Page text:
Hasmonean dynasty dynasty

The Hasmonean dynasty was a ruling dynasty of Judea and surrounding regions during classical antiquity. Between c. 140 and c. 116 BCE the dynasty ruled Judea semi-autonomously from the Seleucids. From 110 BCE, with the Seleucid Empire disintegrating, the dynasty became fully independent, expanded into the neighbouring regions of Samaria, Galilee, Iturea, Perea, and Idumea, and took the title "basileus". Some modern scholars refer to this period as an independent kingdom of Israel.

The Nazarenes originated as a Christian sect of first-century Judaism. The first use of the term "sect of the Nazarenes" is in the Book of Acts in the New Testament, where Paul is accused of being a ringleader of the sect of the Nazarenes. Then, the term simply designated followers of "Yeshua Natzri", as the Hebrew term נוֹצְרִי still does, but in the first to fourth centuries, the term was used for a sect of followers of Jesus who were closer to Judaism than most Christians. They are described by Epiphanius of Salamis and are mentioned later by Jerome and Augustine of Hippo. The writers made a distinction between the Nazarenes of their time and the "Nazarenes" mentioned in Acts 24:5, where Paul the Apostle is accused before Felix at Caesarea by Tertullus.

Theudas was a Jewish rebel of the 1st century AD. Scholars attribute to his name a Greek etymology possibly meant as “flowing with water”, although with a Hellenist-styled ending. At some point between 44 and 46 AD, Theudas led his followers in a short-lived revolt.

The Zealots were a political movement in 1st-century Second Temple Judaism, which sought to incite the people of Judea Province to rebel against the Roman Empire and expel it from the Holy Land by force of arms, most notably during the First Jewish–Roman War (66–70). Zealotry was the term used by Josephus for a "fourth sect" or "fourth Jewish philosophy" during this period.

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<i>Antiquities of the Jews</i> book by Flavius Josephus

Antiquities of the Jews is a 20-volume historiographical work, written in Greek, by the Jewish historian Flavius Josephus in the 13th year of the reign of Roman emperor Flavius Domitian which was around AD 93 or 94. Antiquities of the Jews contains an account of history of the Jewish people for Josephus' gentile patrons. In the first ten volumes, Josephus follows the events of the historical books of the Hebrew Bible beginning with the creation of Adam and Eve.

The Herodians (Herodiani) were a sect of Hellenistic Jews mentioned in the New Testament on two occasions — first in Galilee, and later in Jerusalem — being hostile to Jesus. In each of these cases their name is coupled with that of the Pharisees.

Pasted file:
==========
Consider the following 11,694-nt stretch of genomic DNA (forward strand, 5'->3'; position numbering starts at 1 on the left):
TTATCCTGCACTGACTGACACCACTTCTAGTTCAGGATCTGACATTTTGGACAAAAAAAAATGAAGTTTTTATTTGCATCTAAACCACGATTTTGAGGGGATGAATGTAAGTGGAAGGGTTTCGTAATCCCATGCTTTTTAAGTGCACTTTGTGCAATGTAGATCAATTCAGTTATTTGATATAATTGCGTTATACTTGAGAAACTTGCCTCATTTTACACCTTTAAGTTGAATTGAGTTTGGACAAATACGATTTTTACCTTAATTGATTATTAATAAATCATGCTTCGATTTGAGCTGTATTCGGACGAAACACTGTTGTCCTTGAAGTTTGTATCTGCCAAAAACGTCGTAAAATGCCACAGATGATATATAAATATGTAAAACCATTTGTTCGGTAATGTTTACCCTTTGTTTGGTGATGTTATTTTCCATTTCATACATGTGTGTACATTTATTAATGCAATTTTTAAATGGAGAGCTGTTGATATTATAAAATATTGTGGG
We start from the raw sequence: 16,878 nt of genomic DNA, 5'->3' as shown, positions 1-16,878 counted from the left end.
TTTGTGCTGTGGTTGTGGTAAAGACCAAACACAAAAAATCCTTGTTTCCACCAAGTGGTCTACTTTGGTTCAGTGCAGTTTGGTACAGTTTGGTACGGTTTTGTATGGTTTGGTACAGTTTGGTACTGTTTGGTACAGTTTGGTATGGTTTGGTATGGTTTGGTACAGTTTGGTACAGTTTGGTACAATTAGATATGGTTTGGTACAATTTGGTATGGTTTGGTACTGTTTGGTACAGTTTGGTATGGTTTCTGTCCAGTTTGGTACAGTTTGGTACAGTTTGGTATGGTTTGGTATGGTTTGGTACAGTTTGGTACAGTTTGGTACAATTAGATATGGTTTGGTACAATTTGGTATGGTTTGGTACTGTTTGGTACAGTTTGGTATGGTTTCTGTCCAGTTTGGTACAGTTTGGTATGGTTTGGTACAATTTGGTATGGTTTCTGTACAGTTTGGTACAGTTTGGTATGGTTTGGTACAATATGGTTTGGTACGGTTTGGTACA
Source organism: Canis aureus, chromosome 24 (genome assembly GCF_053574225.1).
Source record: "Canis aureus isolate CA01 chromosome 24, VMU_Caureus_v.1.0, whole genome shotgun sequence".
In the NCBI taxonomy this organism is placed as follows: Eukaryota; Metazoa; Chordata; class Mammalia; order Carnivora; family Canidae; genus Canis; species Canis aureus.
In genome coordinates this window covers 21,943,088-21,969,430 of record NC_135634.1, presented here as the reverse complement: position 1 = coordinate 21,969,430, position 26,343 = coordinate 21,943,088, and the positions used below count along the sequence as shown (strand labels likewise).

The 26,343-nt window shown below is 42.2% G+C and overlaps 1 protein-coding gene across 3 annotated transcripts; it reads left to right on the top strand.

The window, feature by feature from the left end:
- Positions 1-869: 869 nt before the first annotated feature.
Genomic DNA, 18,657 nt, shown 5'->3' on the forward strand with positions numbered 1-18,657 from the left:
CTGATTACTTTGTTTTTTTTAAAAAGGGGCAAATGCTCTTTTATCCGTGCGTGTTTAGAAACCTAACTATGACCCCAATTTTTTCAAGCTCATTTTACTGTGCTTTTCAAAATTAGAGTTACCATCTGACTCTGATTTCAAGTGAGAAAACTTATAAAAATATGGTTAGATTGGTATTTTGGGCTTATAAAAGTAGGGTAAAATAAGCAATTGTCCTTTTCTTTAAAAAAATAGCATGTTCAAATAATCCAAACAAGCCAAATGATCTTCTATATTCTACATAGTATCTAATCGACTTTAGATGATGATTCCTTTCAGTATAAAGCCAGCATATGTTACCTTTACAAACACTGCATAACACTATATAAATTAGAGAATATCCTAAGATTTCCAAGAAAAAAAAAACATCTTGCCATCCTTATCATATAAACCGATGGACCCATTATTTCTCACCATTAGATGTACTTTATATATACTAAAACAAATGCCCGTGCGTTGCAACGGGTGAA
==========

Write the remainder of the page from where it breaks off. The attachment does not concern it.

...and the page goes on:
Hyrcanus II

John Hyrcanus II, a member of the Hasmonean dynasty, was for a long time the Jewish High Priest in the 1st century BCE. He was also briefly King of Judea 67–66 BCE and then the ethnarch (ruler) of Judea probably 47–40 BCE.

Alexander the Alabarch was an Alexandrian Jewish aristocrat. His brother was the exegete and philosopher Philo of Alexandria.

Ananias son of Nebedeus was a high priest who, according to the Acts of the Apostles, presided during the trials of the apostle Paul at Jerusalem ) and Caesarea.

Hyrcania (fortress) fortress in Palestine

Hyrcania was an ancient fortress in the Judean Desert. The site was rebuilt during the Byzantine period as a monastery called Kastellion.

The Jacob and Simon uprising was a revolt instigated in Roman Judea by brothers Simon and Jacob in 46–48 CE. The revolt, which was concentrated in the Galilee, began as a sporadic insurgency and when climaxed in 48 CE was quickly put down by Roman authorities and both brothers executed.

The Egyptian was a messianic Jewish revolt leader.

References

  1. Raymond Brown, An Adult Christ at Christmas: Essays on the Three Biblical Christmas Stories, Matthew 2 and Luke 2 by Raymond E. Brown (Liturgical Press, 1978), page 17.
  2. Julian Doyle, 'Crucifixion's a Doddle
  3. Flavius Josephus, Antiquities Book 18 Chapter 1
  4. Reza Aslan, Zealot: The Life and Times of Jesus of Nazareth, pp. 40–41
  5. Gunnar Haaland, A Villain and the VIPs: Josephus on Judas the Galilean and the Essenes. In Anders Kolstergaard et al. (ed.), Northern Lights on the Dead Sea Scrolls. Proceedings of the Nordic Qumran Network 2003–2006. Studies on the Text of the Deserts of Judah v. 80. Leiden: Brill, 2009. Pp. 241–244.
  6. James S. McLaren, Constructing Judaean History in the Diaspora: Josephus’s Accounts of Judas. In John M.G. Barclay (ed.), Negotiating Diaspora: Jewish Strategies in the Roman Empire. London: T&T Clark, 2004. Pp. 90–108.
  7. Flavius Josephus, Antiquities 20.5.2 102
  8. Messianic claimants (12) Menahem
  9. Acts 5:37